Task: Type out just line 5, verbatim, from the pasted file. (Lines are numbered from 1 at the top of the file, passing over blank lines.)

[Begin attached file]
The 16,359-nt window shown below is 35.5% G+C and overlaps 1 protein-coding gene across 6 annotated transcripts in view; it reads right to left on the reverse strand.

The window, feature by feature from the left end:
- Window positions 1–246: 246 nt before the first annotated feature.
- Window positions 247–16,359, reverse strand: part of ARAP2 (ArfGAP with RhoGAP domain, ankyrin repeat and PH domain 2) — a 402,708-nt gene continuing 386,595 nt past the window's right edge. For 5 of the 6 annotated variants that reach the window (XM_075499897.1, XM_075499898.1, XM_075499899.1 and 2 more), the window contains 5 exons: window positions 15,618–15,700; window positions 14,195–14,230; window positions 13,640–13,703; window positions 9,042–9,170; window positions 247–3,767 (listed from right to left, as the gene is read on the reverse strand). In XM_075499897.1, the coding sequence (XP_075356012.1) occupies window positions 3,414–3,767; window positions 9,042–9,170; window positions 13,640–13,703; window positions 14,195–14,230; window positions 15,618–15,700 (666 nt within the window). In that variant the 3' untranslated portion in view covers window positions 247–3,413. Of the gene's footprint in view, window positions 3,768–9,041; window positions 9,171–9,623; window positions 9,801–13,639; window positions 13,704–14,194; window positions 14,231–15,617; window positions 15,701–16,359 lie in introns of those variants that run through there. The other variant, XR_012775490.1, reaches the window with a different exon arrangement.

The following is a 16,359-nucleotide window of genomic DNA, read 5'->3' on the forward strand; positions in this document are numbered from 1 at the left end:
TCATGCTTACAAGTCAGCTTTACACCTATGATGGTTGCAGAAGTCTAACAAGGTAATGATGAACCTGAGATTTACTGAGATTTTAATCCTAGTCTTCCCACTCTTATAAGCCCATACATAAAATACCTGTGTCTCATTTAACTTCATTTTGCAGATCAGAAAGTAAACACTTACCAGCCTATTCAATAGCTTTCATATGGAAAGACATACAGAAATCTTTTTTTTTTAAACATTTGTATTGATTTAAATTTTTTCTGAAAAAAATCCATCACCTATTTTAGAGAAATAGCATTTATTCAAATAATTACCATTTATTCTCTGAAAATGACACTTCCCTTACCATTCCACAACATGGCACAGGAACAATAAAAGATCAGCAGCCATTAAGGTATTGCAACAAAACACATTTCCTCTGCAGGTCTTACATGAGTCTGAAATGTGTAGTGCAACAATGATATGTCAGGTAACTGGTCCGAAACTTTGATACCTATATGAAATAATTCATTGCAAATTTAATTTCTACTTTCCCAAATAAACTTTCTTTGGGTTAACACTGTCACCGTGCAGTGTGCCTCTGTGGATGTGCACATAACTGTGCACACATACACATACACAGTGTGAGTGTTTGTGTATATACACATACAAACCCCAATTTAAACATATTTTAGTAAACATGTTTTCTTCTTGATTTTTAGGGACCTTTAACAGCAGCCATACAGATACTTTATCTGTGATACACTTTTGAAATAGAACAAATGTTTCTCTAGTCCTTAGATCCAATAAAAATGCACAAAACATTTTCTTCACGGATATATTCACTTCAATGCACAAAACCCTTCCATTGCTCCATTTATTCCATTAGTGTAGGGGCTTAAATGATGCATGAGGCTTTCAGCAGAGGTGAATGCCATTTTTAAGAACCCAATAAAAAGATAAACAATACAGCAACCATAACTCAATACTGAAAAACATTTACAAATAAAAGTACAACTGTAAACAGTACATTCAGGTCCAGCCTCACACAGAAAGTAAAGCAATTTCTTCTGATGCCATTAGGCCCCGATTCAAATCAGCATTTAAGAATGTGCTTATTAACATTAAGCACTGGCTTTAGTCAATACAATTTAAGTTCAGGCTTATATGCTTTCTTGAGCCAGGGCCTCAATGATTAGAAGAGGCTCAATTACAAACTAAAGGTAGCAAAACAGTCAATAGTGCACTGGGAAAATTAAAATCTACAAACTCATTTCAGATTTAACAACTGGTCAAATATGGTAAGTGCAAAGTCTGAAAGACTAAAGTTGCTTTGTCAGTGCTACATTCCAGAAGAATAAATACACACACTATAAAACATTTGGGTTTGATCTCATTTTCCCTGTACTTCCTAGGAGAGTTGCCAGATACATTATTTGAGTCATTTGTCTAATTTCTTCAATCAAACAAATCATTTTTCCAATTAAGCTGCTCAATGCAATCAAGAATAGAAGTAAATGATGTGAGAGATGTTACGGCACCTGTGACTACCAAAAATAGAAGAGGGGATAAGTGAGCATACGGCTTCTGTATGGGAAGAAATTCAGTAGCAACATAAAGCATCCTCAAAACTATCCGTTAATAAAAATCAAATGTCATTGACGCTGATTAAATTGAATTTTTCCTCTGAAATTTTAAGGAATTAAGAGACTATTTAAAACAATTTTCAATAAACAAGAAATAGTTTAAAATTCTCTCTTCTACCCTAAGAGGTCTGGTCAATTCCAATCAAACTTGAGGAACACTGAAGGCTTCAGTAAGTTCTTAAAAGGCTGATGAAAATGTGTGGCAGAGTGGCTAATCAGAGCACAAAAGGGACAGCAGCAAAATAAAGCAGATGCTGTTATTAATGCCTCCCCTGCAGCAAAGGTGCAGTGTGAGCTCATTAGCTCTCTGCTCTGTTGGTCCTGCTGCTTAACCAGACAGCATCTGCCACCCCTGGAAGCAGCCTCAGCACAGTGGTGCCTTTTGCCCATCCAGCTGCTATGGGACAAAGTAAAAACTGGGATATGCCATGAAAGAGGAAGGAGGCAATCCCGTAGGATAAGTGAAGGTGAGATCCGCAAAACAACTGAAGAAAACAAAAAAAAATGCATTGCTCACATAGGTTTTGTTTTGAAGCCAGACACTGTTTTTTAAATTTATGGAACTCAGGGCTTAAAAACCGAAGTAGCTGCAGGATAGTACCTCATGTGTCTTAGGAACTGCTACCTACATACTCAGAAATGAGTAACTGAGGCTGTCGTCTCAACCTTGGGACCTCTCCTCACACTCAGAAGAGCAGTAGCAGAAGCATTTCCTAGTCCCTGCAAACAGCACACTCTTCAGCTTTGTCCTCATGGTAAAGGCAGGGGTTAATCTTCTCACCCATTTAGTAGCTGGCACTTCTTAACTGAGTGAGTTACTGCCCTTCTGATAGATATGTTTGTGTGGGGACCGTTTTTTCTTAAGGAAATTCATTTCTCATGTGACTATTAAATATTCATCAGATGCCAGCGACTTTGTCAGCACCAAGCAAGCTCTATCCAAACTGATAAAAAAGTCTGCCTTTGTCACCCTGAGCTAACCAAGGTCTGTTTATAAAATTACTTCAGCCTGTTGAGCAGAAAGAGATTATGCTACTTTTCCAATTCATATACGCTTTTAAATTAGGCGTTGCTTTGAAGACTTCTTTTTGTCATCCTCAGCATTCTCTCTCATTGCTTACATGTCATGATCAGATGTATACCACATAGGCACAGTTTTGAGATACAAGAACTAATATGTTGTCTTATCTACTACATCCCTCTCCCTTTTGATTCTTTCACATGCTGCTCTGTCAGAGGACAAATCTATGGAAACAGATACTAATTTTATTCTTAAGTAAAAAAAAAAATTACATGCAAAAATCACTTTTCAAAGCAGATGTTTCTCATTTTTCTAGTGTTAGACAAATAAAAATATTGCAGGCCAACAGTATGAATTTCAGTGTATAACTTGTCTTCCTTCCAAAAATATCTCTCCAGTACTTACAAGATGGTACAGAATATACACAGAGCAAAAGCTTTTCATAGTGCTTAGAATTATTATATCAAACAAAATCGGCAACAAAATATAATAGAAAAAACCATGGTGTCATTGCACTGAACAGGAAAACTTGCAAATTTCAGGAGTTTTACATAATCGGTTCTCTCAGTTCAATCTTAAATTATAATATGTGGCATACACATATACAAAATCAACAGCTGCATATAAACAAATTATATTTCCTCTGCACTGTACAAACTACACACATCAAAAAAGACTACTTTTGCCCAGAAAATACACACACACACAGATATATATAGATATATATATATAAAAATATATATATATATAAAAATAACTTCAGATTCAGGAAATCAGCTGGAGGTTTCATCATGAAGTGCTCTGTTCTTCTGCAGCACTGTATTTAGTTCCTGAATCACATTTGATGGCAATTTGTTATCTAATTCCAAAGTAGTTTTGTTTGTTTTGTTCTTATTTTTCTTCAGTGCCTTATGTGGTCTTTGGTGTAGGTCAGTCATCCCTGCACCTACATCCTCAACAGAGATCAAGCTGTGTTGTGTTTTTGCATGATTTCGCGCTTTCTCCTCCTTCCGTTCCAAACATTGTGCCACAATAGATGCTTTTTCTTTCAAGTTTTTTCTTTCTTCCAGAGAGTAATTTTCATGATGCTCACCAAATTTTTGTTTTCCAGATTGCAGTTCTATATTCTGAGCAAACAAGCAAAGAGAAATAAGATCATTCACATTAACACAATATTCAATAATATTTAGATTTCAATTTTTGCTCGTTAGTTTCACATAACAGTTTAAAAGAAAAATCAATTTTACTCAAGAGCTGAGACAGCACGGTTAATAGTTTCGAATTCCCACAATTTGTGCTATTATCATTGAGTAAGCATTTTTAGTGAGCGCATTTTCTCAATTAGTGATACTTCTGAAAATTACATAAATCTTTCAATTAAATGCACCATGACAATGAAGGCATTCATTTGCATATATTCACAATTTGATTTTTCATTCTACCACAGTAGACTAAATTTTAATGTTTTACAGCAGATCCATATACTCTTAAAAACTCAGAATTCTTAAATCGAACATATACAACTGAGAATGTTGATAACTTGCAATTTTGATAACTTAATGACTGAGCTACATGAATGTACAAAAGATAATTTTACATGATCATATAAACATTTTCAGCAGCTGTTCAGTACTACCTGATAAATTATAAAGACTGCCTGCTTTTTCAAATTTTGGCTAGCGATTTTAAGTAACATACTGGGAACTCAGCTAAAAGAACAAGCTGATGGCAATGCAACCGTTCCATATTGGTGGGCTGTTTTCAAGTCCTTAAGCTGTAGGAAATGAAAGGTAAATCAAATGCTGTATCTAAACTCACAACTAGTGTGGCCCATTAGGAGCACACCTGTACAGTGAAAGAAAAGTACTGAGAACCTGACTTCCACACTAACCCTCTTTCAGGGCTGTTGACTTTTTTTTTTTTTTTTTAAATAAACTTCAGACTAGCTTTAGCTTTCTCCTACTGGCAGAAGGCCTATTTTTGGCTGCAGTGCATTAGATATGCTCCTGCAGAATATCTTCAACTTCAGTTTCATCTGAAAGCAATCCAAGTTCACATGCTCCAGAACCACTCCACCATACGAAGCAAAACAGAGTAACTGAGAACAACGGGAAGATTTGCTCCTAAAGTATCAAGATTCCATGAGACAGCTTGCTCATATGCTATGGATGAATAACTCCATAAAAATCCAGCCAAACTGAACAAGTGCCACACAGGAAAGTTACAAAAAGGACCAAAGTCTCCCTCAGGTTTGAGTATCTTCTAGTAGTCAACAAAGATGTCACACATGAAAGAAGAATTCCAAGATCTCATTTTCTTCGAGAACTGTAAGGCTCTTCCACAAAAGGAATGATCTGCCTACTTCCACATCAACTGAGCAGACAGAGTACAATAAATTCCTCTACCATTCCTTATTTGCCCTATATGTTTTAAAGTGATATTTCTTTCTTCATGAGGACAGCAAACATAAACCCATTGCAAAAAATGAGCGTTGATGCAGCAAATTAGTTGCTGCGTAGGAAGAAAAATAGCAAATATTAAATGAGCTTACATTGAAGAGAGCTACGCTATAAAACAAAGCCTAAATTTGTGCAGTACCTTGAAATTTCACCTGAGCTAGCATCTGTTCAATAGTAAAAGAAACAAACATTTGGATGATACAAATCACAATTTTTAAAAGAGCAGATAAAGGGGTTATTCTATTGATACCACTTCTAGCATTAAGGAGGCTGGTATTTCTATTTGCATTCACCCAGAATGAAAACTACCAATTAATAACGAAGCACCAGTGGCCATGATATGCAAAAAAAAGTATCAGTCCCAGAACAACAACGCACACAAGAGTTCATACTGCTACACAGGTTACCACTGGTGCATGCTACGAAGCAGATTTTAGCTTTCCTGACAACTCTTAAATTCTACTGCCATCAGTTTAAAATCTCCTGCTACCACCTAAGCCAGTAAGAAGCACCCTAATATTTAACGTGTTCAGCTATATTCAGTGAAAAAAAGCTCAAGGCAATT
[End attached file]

The following is a 16,359-nucleotide window of genomic DNA, read 5'->3' on the forward strand; positions in this document are numbered from 1 at the left end: